CATL wants to massively expand its production capacities for battery cells, to 230 GWh this year and to 1,200 GWh in 2025. In parallel, the Chinese battery manufacturer is aiming to expand to Japan, Indonesia, the USA and Europe.
The report came from the German business publication Handelsblatt on CATL’s plans. According to a chart in the publication, CATL wants to increase its production capacity between 2020 and 2025 in the following stages: 110 GWh (2020), 230 GWh (2021), 380 GWh (2022), 540 GWh (2023), 830 GWh (2024) and 1,200 GWh (2025).
So far, it is unclear whether the manufacturer achieved its 2020 targets. The most recent annual statistics are from 2019, a year in which the Chinese company reached 32.5 GWh. With that capacity, CATL topped the list of largest battery cell manufacturers in 2019, ahead of Japan’s Panasonic (28.1 GWh) and South Korea’s LG Chem (12.4 GWh). The group’s success is mainly due to its strong position in the domestic market. CATL’s market share there grew to more than 51 per cent in 2019.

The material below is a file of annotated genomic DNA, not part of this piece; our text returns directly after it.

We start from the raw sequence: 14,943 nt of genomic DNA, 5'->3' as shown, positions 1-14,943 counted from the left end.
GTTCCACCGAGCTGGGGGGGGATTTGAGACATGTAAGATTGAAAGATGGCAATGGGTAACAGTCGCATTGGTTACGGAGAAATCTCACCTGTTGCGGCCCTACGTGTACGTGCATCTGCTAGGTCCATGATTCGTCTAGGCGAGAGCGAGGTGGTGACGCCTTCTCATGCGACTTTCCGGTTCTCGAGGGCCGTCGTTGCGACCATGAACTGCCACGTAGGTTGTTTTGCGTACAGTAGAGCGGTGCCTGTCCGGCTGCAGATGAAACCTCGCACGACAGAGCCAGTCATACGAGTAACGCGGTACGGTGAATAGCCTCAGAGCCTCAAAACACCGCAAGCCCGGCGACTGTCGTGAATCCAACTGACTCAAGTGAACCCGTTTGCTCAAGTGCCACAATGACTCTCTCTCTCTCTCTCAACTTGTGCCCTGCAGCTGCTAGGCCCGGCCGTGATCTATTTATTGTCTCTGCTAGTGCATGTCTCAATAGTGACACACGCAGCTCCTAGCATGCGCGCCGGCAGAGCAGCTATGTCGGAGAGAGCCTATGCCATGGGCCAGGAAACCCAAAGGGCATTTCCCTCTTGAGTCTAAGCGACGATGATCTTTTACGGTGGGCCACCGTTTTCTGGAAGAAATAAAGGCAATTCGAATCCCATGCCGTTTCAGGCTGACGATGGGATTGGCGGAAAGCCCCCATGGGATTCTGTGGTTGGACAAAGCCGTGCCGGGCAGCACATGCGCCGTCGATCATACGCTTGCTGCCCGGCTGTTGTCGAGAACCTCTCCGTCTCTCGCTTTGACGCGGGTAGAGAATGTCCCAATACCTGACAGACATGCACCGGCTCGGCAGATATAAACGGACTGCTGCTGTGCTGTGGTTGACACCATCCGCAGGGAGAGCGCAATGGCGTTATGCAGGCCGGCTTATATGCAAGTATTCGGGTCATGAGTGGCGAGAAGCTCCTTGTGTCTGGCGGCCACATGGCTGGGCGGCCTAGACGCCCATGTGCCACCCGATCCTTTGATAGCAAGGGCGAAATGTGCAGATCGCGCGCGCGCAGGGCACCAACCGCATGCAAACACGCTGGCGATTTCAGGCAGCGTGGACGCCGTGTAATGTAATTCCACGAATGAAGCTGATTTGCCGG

However, there are indications that the particular economic conditions of the first half of 2020 have shaken up the balance of power in the already dynamic electric vehicle battery market. Figures from SNE Research revealed over the summer that South Korean electric vehicle battery manufacturers more than doubled their market share between January and July 2020. In general, the market shrank 16.8 per cent from 64.1 to 53.3 GWh of capacity in the Corona-induced tough first seven months of the year.
At CATL, the expansion of production capacity is to be accompanied by expansion to Japan, Indonesia, the USA and Europe, with Germany playing a key role in the European market. This is marked by the construction of CATL’s first production facility outside China, which has started in Erfurt. The ground was broken at the Germam building site in October 2019, with completion scheduled for 2022. The battery cells produced there will be supplied to BMW and Volkswagen, among others.
The Handelsblatt reports that of CATL’s 1,200 GWh in 2025, a total of 77 GWh is to go to Volkswagen, or nearly 6.5 per cent. In 2020, VW’s share was still around 2.2 per cent.
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